A few days before the Senate narrowly voted to confirm Brett Kavanaugh to the Supreme Court, President Donald Trump remarked that “it’s a very scary time for young men in America.” When asked if he had a similar message for women, he instead asserted that they were “doing great.” This insinuation that primarily female accusers were thriving at the expense of blameless men found an audience in the Betsy DeVos-led Department of Education. Last November, the DOE rolled out new Title IX guidelines specifically designed to ensure “fair and balanced [treatment] for all students.” However, instead of leveling the playing field, the proposal only stands to exacerbate the already unjust power dynamic between survivors of sexual assault and perpetrators.
Crafted following several meetings with men’s rights groups such as the National Coalition for Men, the new regulations are a radical departure from the Obama Administration’s interpretation of Title IX and unambiguously construct a number of protections for the accused. New provisions force survivors to testify in front of their abusers, allow universities to use higher standards of evidence, and redefine sexual assault in stricter terms. While safeguarding against false accusations is a valid objective, the inordinate amount of effort the DOE is exercising to achieve this goal is misguided – especially in light of multiple studies demonstrating that unfounded rape accusations are no more common than for any other crime. More importantly, it seriously endangers college students by silencing survivors and perpetuating a culture of sexual violence.
Less than ten percent of survivors of campus sexual assault report their abusers. Consequently, stipulations that discourage reporting should be held to strict scrutiny. The proposed requirement that witnesses have their credibility tested through cross examination fails to survive close critical analysis. Brown University President Christina Paxson has argued that “a shift to a more adversarial ‘courtroom’ environment may deter students from reporting sexual misconduct,” and the Obama Administration’s “Dear Colleague” Letter succinctly explains why: “allowing an alleged perpetrator to question an alleged victim directly may be traumatic or intimidating.” Nearly one third of sexual assault survivors develop Post-Traumatic Stress Disorder, and they are also three times more likely than non-victims to have a major depressive episode. Forcing survivors to confront their abusers face to face would only amplify this problem. This bind leaves survivors trapped in a cruel Catch-22: either report the crime and risk further psychological damage, or remain silent and be deprived of justice.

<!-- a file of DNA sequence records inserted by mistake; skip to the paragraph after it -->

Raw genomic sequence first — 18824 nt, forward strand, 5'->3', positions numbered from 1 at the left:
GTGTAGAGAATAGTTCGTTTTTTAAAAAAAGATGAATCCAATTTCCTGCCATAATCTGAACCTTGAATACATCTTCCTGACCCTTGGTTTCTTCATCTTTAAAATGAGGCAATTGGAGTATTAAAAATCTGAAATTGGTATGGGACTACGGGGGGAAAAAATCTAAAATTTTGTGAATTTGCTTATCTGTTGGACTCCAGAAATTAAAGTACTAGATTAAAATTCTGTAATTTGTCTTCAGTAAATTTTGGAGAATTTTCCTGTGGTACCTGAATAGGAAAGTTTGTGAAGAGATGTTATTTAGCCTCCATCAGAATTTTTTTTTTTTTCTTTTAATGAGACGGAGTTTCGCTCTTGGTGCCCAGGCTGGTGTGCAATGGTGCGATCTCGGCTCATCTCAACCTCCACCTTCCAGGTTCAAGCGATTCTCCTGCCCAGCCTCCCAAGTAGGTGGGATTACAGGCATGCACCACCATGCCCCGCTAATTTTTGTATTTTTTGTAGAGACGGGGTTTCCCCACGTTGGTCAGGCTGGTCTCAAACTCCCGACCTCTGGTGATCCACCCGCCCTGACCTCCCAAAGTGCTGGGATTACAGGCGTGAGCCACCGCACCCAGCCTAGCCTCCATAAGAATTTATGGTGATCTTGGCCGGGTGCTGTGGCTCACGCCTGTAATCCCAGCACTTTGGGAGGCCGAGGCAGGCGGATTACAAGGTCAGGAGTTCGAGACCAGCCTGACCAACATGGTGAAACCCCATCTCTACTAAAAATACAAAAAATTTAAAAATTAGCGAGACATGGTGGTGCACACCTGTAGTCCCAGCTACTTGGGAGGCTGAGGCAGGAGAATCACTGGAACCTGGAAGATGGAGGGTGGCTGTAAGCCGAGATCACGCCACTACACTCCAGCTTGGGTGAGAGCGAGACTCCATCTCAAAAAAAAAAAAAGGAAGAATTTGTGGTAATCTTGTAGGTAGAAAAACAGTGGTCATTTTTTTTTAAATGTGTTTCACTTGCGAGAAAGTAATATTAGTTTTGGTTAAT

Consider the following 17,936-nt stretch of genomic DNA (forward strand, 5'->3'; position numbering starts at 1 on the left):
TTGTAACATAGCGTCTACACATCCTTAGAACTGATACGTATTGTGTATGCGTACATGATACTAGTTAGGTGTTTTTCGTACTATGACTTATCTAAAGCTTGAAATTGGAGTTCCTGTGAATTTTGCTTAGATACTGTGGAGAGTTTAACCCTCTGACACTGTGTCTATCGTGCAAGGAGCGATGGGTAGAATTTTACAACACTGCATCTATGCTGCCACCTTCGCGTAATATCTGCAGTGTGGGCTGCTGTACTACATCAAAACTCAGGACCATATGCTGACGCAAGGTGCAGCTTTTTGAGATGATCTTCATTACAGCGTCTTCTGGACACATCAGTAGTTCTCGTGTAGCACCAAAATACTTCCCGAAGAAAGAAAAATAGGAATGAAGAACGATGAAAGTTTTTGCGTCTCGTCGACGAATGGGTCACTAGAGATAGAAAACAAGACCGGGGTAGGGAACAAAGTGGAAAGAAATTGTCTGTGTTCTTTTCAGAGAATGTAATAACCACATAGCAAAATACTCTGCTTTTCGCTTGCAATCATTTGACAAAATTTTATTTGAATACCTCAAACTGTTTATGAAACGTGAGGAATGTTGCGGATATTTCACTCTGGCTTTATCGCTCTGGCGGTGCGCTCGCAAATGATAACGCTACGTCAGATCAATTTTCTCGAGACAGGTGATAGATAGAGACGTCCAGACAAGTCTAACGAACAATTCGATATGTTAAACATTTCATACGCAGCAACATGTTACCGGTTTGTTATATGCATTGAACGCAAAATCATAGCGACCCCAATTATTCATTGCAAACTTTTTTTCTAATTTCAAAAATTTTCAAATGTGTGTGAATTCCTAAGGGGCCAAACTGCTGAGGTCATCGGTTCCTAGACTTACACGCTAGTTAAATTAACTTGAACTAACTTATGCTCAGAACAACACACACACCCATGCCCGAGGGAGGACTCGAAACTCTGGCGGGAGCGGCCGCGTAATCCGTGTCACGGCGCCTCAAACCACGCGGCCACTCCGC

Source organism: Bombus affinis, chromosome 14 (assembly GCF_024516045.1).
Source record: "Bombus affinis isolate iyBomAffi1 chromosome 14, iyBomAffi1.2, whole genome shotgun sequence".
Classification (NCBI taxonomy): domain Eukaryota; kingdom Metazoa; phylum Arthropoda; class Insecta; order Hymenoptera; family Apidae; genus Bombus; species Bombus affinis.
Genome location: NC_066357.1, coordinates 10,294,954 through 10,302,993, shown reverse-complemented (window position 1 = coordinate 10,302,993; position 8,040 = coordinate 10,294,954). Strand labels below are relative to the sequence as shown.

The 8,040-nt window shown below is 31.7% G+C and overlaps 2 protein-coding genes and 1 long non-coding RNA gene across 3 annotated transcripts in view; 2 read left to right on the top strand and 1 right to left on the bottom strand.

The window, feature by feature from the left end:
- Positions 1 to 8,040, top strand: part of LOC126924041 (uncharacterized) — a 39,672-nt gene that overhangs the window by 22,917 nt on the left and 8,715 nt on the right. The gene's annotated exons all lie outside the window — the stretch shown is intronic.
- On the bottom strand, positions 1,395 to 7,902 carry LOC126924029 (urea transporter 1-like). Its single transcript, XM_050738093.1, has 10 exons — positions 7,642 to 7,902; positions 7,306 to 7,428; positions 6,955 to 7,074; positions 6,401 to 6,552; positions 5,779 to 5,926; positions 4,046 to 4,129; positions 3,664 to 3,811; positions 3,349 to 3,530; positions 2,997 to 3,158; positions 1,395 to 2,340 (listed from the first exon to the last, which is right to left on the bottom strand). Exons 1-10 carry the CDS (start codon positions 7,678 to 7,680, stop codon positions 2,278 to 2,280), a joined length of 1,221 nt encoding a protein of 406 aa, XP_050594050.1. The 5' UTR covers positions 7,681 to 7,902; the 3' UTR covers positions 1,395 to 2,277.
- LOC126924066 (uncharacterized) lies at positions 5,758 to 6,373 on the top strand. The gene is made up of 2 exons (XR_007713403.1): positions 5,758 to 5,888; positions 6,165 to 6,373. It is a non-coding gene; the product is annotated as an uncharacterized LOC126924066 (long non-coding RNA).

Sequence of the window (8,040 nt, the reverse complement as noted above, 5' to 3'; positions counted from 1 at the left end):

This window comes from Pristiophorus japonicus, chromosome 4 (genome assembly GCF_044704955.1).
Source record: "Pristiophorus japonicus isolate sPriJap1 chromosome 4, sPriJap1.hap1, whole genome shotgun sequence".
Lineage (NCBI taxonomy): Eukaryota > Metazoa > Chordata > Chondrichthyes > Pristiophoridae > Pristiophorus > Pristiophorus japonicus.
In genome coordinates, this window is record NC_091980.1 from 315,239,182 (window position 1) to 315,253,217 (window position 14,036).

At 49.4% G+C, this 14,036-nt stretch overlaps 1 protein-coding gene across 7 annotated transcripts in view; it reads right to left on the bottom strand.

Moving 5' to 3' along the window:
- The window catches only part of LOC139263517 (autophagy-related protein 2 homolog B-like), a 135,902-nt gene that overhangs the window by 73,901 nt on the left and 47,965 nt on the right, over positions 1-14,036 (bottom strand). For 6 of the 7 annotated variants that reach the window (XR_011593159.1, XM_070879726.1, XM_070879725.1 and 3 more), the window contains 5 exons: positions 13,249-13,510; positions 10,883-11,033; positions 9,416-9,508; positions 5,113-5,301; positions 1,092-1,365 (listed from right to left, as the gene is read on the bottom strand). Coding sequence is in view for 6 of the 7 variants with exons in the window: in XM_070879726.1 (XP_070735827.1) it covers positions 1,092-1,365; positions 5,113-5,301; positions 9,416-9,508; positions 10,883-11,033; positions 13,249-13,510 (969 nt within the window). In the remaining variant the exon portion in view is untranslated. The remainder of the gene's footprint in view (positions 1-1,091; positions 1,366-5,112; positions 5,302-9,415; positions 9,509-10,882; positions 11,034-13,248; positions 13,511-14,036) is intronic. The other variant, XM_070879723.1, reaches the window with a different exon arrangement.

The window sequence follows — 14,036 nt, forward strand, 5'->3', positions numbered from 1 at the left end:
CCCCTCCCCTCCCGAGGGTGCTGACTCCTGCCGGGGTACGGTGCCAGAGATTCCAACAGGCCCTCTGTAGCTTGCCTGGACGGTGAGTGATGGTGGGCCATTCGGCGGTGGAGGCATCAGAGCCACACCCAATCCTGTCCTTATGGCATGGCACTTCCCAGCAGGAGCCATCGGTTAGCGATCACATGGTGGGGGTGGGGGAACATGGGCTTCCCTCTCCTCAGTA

Similarly, the new standard of evidence included in the DOE’s November proposal complicates the already difficult decision to report. Since 2011, schools receiving federal funding have been required to adjudicate sexual assault accusations on the basis of the preponderance of evidence, a fairly low standard far below that of reasonable doubt. Amy Chmielewski, writing in the Brigham Young University Education and Law Journal, is one of many lawyers who say the standard is harsh but appropriate “in large part because it encourages victims of assault to report the incident.” The clear and convincing standard introduced by DeVos not only has the potential to dramatically reduce reports, but moreover to dwindle the chance of securing a successful conviction – a terrifying possibility for a survivor subjecting themselves to months of painful scrutiny. Currently, less than one percent of rapes end in felony conviction, a rate so discouraging that feminist author Julie Bindel has wondered whether “rape might as well be legal.” The DOE’s guidelines only stand to accentuate the problem.
It is a different change, however, that threatens to be the most troubling provision of the proposed rules. Under the new guidelines, sexual assault would be defined narrowly as “unwelcome conduct on the basis of sex that is so severe, pervasive and objectively offensive that it denies a person access to the school’s education program or activity.” This language necessarily suggests that there are forms of unwanted sexual conduct that are not “serious” enough to constitute assault – an especially disturbing implication considering Assistant Education Secretary Candice Jackson’s offhand comment that “90 percent of [accusations]… fall into the category of ‘we were both drunk.’ Policies like this normalize the false narrative that survivors are overly sensitive. By dangerously conflating assaults with flings, the DOE threatens to delegitimize the experiences of thousands of survivors.
It is no surprise that the DOE received more than 100,000 notes during the guidelines’ 60 day comment period. While DeVos’ attempt to bolster the rights of the accused was likely in good faith, her Title IX proposal will likely have catastrophic consequences if enacted. Providing justice to survivors of sexual assault was challenging enough during the Obama Administration, and the new rules represent an anachronistic step backwards. While these regulations immediately threaten current college students, they have the potential to have an even more devastating impact in the future. The Kavanaugh hearings teach that failure to adequately punish sexual assault in the present only leads to maintenance of the status quo in the future. While abusers ascend to prominent roles in Congress, the Supreme Court, and the White House, survivors suffer for a lifetime. Until serious efforts are undertaken to remedy the culture of sexual violence on college campuses, new generations of legislators will guarantee that their sons have the same protections they once enjoyed.
Photo: “Betsy DeVos“